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Photonics developments for vision to be discussed at Lyon forum

Speakers from the National Institute of Applied Sciences in Lyon, CEA-Leti, and Hamamatsu Photonics will give keynote presentations at the European Machine Vision Forum, to be held in Lyon, France from 5 to 6 September.

Organised by the European Machine Vision Association (EMVA), the event’s overarching theme is the integration of photonics and machine vision. Dr François Simoen from CEA-Leti will present his view of the evolution of hardware sensing capabilities in a talk entitled: 'The convergence of photonics and electronics: an opportunity for machine vision'.

Photonic technologies already underpin and enable machine vision applications, playing a significant role in components such as sensors, cameras, fibre optics, displays, and lighting. However, a general convergence is underway between electronics and photonics, which is accelerating research and development efforts.

Senior technologist Europe for Hamamatsu Photonics, Professor Dr Peter Seitz, will speak about the future of image sensing. He will suggest that greater utility in application can be achieved by using advanced processing techniques to include additional sensing functions at each pixel.

Professor Christian Wolf from the National Institute of Applied Sciences in Lyon will present his recent work in a talk entitled: 'Learning high-level reasoning in and from images', which addresses the disconnect between how humans are able to infer both context and previous events from very short video clips, but yet this remains a complex problem in an image sensing context. For example, given an image of a baby holding a soft toy and a subsequent image of the baby crying without the toy, it is simple for a human to reason that the baby is crying because she no longer has the toy.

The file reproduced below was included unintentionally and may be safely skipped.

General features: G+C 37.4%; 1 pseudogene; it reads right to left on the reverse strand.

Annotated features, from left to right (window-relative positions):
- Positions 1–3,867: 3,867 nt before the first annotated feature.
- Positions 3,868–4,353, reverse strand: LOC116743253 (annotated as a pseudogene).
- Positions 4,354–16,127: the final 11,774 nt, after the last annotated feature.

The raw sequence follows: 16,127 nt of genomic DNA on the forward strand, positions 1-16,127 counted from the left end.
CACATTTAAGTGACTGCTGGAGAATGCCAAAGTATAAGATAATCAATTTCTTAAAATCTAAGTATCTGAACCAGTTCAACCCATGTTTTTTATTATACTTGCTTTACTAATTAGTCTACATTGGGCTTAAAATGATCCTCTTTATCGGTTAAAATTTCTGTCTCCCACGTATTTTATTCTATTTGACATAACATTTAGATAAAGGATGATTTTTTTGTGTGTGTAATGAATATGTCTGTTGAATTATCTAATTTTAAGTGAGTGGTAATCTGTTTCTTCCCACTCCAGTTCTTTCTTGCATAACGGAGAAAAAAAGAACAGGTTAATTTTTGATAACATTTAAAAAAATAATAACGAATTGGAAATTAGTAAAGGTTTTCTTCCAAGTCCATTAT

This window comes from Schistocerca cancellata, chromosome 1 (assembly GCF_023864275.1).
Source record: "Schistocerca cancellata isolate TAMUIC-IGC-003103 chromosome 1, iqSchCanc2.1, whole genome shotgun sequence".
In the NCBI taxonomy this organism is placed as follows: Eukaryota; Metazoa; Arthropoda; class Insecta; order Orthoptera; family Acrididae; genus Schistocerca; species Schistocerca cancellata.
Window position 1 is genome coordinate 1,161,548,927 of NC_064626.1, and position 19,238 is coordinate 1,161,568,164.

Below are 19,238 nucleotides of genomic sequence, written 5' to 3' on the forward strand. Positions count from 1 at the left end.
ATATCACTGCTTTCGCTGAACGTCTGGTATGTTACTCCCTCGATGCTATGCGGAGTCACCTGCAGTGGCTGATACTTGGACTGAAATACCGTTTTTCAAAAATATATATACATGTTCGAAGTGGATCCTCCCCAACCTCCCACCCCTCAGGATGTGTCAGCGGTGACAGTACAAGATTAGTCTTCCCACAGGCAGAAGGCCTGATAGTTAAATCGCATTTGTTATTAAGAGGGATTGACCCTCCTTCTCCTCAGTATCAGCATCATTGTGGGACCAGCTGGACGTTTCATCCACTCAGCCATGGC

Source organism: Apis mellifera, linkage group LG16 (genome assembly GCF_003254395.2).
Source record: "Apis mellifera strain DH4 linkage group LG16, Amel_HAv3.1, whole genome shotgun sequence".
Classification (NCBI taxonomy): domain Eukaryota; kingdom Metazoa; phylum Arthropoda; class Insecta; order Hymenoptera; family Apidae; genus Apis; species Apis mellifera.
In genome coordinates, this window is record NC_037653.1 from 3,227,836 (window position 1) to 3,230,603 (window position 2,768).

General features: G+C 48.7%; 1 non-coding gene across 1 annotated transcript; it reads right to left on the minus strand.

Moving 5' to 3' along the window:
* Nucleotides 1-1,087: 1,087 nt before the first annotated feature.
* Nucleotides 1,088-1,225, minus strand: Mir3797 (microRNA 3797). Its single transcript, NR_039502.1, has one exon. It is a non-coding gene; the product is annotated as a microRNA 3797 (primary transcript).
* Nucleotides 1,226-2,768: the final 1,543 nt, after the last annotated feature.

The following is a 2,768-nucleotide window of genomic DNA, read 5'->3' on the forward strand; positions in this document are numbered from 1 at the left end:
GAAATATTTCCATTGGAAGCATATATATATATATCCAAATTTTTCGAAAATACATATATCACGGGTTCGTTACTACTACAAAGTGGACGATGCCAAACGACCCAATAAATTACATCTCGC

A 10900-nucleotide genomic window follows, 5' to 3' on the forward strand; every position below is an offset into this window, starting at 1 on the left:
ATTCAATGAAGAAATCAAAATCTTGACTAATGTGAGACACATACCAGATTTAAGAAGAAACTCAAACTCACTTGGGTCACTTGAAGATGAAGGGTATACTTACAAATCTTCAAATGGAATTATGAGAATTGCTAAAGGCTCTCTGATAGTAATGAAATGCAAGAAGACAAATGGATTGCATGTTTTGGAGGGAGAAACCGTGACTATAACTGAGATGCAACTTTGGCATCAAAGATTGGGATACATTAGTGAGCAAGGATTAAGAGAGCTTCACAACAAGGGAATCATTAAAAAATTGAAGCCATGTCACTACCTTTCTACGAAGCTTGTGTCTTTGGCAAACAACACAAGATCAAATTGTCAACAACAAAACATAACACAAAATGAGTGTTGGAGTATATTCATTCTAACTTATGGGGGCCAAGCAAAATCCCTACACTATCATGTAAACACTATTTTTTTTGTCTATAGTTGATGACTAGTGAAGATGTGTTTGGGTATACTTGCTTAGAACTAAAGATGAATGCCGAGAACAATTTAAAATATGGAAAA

The European Machine Vision Forum is now in its fourth year with previous events in Heidelberg, Vienna, and Bologna. It brings together representatives from companies active in the machine vision sector and researchers from academia.

EMVA board member Professor Dr Bernd Jaehne from University of Heidelberg is chair of the forum.

Alongside the conference programme, four French institutes will give insights into their fields of activity, namely the technology cluster Minalogic; LIRIS institute, which is linked to University of Lyon; the French School for Vision Telecom Saint-Etienne and University Jean Monnet; and the CEA-Leti institute, based in Grenoble.

The conference format is complemented by a peer-selected poster session and an exhibition from companies including Allied Vision, Stemmer Imaging, Corning, Prophesee, and Advantech.

Report from the third European Machine Vision Forum in Bologna

Turning Grand Theft Auto into a deep learning dataset - A group at the University of Bologna is trying to make images from Grand Theft Auto more realistic so that they can act as training data for neural networks. Greg Blackman listens to Pierluigi Zama Ramirez’s presentation at the European Machine Vision Forum in Bologna in September

Robot uses vision to infer human actions to work together better

Bonseyes EU project to bring AI to embedded devices

Pirelli to improve quality control with automated tyre inspection

Cooperation matters - Following a successful European Machine Vision Forum, which brought together representatives from industry and research, Professor Bernd Jähne at the HCI, Heidelberg University and a board member of the European Machine Vision Association, argues collaboration between industry and academia is now more important than ever


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